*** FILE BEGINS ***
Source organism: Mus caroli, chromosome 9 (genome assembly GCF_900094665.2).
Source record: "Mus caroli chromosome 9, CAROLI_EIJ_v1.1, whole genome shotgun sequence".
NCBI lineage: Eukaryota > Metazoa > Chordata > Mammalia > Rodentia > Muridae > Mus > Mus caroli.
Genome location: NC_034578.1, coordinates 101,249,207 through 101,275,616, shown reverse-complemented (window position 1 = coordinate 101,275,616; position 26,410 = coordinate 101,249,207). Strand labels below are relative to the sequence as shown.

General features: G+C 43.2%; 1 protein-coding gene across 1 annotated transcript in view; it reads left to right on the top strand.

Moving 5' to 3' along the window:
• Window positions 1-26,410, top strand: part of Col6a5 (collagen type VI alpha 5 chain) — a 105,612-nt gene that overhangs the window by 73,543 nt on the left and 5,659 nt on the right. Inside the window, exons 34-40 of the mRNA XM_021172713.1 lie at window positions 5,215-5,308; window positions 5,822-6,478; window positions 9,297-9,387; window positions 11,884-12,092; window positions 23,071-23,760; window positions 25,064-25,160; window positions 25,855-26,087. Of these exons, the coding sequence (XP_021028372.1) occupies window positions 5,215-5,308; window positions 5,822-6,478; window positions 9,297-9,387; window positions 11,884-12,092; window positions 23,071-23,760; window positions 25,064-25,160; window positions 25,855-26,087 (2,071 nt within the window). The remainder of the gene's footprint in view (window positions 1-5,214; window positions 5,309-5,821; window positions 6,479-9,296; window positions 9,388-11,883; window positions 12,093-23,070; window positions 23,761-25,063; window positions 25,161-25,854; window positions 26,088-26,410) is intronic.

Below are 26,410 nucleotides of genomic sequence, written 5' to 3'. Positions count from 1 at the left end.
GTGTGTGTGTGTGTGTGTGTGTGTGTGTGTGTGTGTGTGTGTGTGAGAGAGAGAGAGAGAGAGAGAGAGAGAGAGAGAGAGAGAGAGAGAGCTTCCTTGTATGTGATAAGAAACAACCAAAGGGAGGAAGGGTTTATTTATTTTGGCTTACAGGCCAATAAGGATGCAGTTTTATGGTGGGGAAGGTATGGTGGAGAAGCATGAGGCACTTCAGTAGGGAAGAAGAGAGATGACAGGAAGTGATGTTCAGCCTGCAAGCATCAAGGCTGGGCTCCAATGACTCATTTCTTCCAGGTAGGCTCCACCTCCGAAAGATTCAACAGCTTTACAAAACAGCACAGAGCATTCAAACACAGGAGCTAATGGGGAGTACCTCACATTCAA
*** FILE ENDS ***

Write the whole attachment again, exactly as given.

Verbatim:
Source organism: Mus caroli, chromosome 9 (genome assembly GCF_900094665.2).
Source record: "Mus caroli chromosome 9, CAROLI_EIJ_v1.1, whole genome shotgun sequence".
NCBI lineage: Eukaryota > Metazoa > Chordata > Mammalia > Rodentia > Muridae > Mus > Mus caroli.
Genome location: NC_034578.1, coordinates 101,249,207 through 101,275,616, shown reverse-complemented (window position 1 = coordinate 101,275,616; position 26,410 = coordinate 101,249,207). Strand labels below are relative to the sequence as shown.

General features: G+C 43.2%; 1 protein-coding gene across 1 annotated transcript in view; it reads left to right on the top strand.

Moving 5' to 3' along the window:
• Window positions 1-26,410, top strand: part of Col6a5 (collagen type VI alpha 5 chain) — a 105,612-nt gene that overhangs the window by 73,543 nt on the left and 5,659 nt on the right. Inside the window, exons 34-40 of the mRNA XM_021172713.1 lie at window positions 5,215-5,308; window positions 5,822-6,478; window positions 9,297-9,387; window positions 11,884-12,092; window positions 23,071-23,760; window positions 25,064-25,160; window positions 25,855-26,087. Of these exons, the coding sequence (XP_021028372.1) occupies window positions 5,215-5,308; window positions 5,822-6,478; window positions 9,297-9,387; window positions 11,884-12,092; window positions 23,071-23,760; window positions 25,064-25,160; window positions 25,855-26,087 (2,071 nt within the window). The remainder of the gene's footprint in view (window positions 1-5,214; window positions 5,309-5,821; window positions 6,479-9,296; window positions 9,388-11,883; window positions 12,093-23,070; window positions 23,761-25,063; window positions 25,161-25,854; window positions 26,088-26,410) is intronic.

Below are 26,410 nucleotides of genomic sequence, written 5' to 3'. Positions count from 1 at the left end.
GTGTGTGTGTGTGTGTGTGTGTGTGTGTGTGTGTGTGTGTGTGTGAGAGAGAGAGAGAGAGAGAGAGAGAGAGAGAGAGAGAGAGAGAGAGCTTCCTTGTATGTGATAAGAAACAACCAAAGGGAGGAAGGGTTTATTTATTTTGGCTTACAGGCCAATAAGGATGCAGTTTTATGGTGGGGAAGGTATGGTGGAGAAGCATGAGGCACTTCAGTAGGGAAGAAGAGAGATGACAGGAAGTGATGTTCAGCCTGCAAGCATCAAGGCTGGGCTCCAATGACTCATTTCTTCCAGGTAGGCTCCACCTCCGAAAGATTCAACAGCTTTACAAAACAGCACAGAGCATTCAAACACAGGAGCTAATGGGGAGTACCTCACATTCAA